Here's today's AdExchanger.com news round-up... Want it by email? Sign-up here.
Data Agency Wins Media Biz
In a surprise win that speaks to the rising importance of data-driven ad buying, Merkle has snatched Time Warner’s $250 million media account away from Omnicom Group. “For Time Warner, it was part of a larger effort to make better use of data across its brands, which also include CNN-parent Turner and HBO,” Alex Bruell reports for The Wall Street Journal. The assignment comes on the heels of a proposed merger of AT&T and Time Warner, so the business could conceivably boomerang back to Omnicom, which recently won AT&T’s media account. More.
The New York Times reported a significant digital advertising increase of 21% to $44 million for the third quarter, but it wasn’t enough to offset a sharper-than-usual decline in print ad revenue, Nieman Lab reports. Print ads plummeted 19%, sending overall ad revenue down 8%. Besides the Times, Gannett and The Wall Street Journal have been experiencing tough print ad declines, leading them to cut staff. The Times reported a number of severance expenses. On the plus side, it added 116,000 digital subscribers during the quarter for a total of 1.3 million digital subscribers, an industry high. Read on.
The AI Pitch
AI is everywhere, but now it even has its own P&L. Holding company MDC Partners is rolling out an AI-focused agency called Born, which already counts “a couple of Fortune 500 companies” as customers, Ad Age reports. Born’s MO is to merge creative and tech with machine learning to facilitate “conversations at scale,” said MDC CEO Martin Cass. Sounds lofty, but AI is a growing agency trend. Havas, for instance, launched Havas Cognitive with IBM Watson as its first ecosystem partner. More. Related in AdExchanger: A Marketer’s Guide To Artificial Intelligence.
Yesterday’s IAB/PwC report that digital ad revenue grew 19% in the year’s front half might be all thanks to Facebook and Google, Peter Kafka of Recode notes. According to calculations by Jason Kint, CEO of Digital Content Next, Google accounted for 60% of digital ad revenue growth, while Facebook accounted for 43%. That means together the duopoly totaled 103% of growth as the rest of the industry collectively shrank. Since Kint compared Facebook and Google’s publicly reported numbers to IAB and PwC survey data, the comparison is more “apples to pears” than “apples to apples,” although still kind of terrifying, Kafka writes. “If you’re someone who competes with Google and Facebook for ad dollars, then you are ... worried.” More.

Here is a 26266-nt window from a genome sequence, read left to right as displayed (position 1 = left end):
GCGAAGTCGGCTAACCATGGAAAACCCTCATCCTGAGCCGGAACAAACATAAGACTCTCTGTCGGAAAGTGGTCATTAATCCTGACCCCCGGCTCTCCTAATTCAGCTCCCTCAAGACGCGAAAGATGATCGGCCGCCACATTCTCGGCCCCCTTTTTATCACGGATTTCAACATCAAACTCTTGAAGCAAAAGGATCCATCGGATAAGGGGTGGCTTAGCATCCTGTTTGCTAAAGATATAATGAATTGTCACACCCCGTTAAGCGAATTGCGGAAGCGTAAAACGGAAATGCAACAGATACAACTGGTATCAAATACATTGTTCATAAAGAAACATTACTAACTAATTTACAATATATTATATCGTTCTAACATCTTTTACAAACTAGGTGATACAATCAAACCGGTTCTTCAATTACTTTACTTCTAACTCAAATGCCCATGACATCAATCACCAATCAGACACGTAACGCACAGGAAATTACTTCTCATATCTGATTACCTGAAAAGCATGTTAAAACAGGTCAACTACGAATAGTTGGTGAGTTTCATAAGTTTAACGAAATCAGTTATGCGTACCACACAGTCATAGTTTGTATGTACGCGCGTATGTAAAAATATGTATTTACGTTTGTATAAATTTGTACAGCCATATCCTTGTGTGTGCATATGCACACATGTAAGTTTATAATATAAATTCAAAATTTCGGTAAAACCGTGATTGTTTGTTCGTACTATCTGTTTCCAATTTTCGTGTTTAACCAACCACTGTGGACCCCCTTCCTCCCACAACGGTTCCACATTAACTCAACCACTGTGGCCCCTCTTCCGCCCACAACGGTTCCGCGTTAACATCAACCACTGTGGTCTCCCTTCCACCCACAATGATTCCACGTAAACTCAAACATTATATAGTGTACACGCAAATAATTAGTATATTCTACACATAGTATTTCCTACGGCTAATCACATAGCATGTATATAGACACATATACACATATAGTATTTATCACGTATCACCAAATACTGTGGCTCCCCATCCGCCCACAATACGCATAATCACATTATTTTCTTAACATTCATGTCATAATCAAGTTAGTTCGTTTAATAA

Mountain Dew and Doritos rejoice! Twitch – the Amazon-owned streaming platform for video gamers – is starting to take control of its own ad experience by rolling out a video ad-delivery solution called SureStream. “Over time SureStream will allow us to improve the video advertising experience for viewers and partners, improve ad deliverability by reducing the impact of third-party services that bypass ads and increase the advertising revenue pool available for partners,” the company said in a blog post. That means better ad delivery for advertisers. Also, SureStream is meant to reduce the effectiveness of ad blockers. Makes sense, given how much gamers love their ad blockers. Read more.
But Wait, There’s More!
- The WSJ To Combine Sections To Cope With Ad Decline - WSJ
- Phunware Closes Second Tranche Of $50 Million Series F - release
- Yext Launches Developer Platform For Location Database Technology - TechCrunch
- Hulu Inks Disney, 21st Century Fox For TV Internet Service - Variety
- WildTangent Chooses AerServ’s Mobile Mediation Platform - release
- Immersion Enables Touch Effects In Mobile Video Ads - release
- China Will See Programmatic Ad Spend rise To $11B This Year - eMarketer
- Facebook Is One Future Of TV - Forbes
- How Publishers Are Making Money From Facebook Live - Digiday
- Tim Castree Named Global CEO Of MEC - release